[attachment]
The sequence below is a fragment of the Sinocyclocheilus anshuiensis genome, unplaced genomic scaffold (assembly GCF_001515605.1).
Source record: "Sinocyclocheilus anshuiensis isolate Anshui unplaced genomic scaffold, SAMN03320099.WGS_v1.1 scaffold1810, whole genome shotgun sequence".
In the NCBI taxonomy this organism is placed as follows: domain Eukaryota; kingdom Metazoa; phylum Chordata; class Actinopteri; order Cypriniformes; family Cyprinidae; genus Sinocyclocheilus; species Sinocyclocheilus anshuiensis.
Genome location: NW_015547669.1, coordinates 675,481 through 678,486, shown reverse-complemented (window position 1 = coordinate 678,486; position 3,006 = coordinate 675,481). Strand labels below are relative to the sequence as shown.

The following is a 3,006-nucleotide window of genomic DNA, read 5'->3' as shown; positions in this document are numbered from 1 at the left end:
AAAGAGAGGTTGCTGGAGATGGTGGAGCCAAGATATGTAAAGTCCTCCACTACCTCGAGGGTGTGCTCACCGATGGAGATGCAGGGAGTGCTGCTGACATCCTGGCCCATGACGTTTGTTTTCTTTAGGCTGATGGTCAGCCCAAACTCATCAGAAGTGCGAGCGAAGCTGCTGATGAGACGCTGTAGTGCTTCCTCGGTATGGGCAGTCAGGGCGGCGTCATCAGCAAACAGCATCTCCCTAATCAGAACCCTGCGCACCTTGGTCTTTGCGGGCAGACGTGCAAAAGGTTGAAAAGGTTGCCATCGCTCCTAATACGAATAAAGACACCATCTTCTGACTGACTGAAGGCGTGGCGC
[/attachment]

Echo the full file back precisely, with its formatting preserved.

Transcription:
The sequence below is a fragment of the Sinocyclocheilus anshuiensis genome, unplaced genomic scaffold (assembly GCF_001515605.1).
Source record: "Sinocyclocheilus anshuiensis isolate Anshui unplaced genomic scaffold, SAMN03320099.WGS_v1.1 scaffold1810, whole genome shotgun sequence".
In the NCBI taxonomy this organism is placed as follows: domain Eukaryota; kingdom Metazoa; phylum Chordata; class Actinopteri; order Cypriniformes; family Cyprinidae; genus Sinocyclocheilus; species Sinocyclocheilus anshuiensis.
Genome location: NW_015547669.1, coordinates 675,481 through 678,486, shown reverse-complemented (window position 1 = coordinate 678,486; position 3,006 = coordinate 675,481). Strand labels below are relative to the sequence as shown.

The following is a 3,006-nucleotide window of genomic DNA, read 5'->3' as shown; positions in this document are numbered from 1 at the left end:
AAAGAGAGGTTGCTGGAGATGGTGGAGCCAAGATATGTAAAGTCCTCCACTACCTCGAGGGTGTGCTCACCGATGGAGATGCAGGGAGTGCTGCTGACATCCTGGCCCATGACGTTTGTTTTCTTTAGGCTGATGGTCAGCCCAAACTCATCAGAAGTGCGAGCGAAGCTGCTGATGAGACGCTGTAGTGCTTCCTCGGTATGGGCAGTCAGGGCGGCGTCATCAGCAAACAGCATCTCCCTAATCAGAACCCTGCGCACCTTGGTCTTTGCGGGCAGACGTGCAAAAGGTTGAAAAGGTTGCCATCGCTCCTAATACGAATAAAGACACCATCTTCTGACTGACTGAAGGCGTGGCGC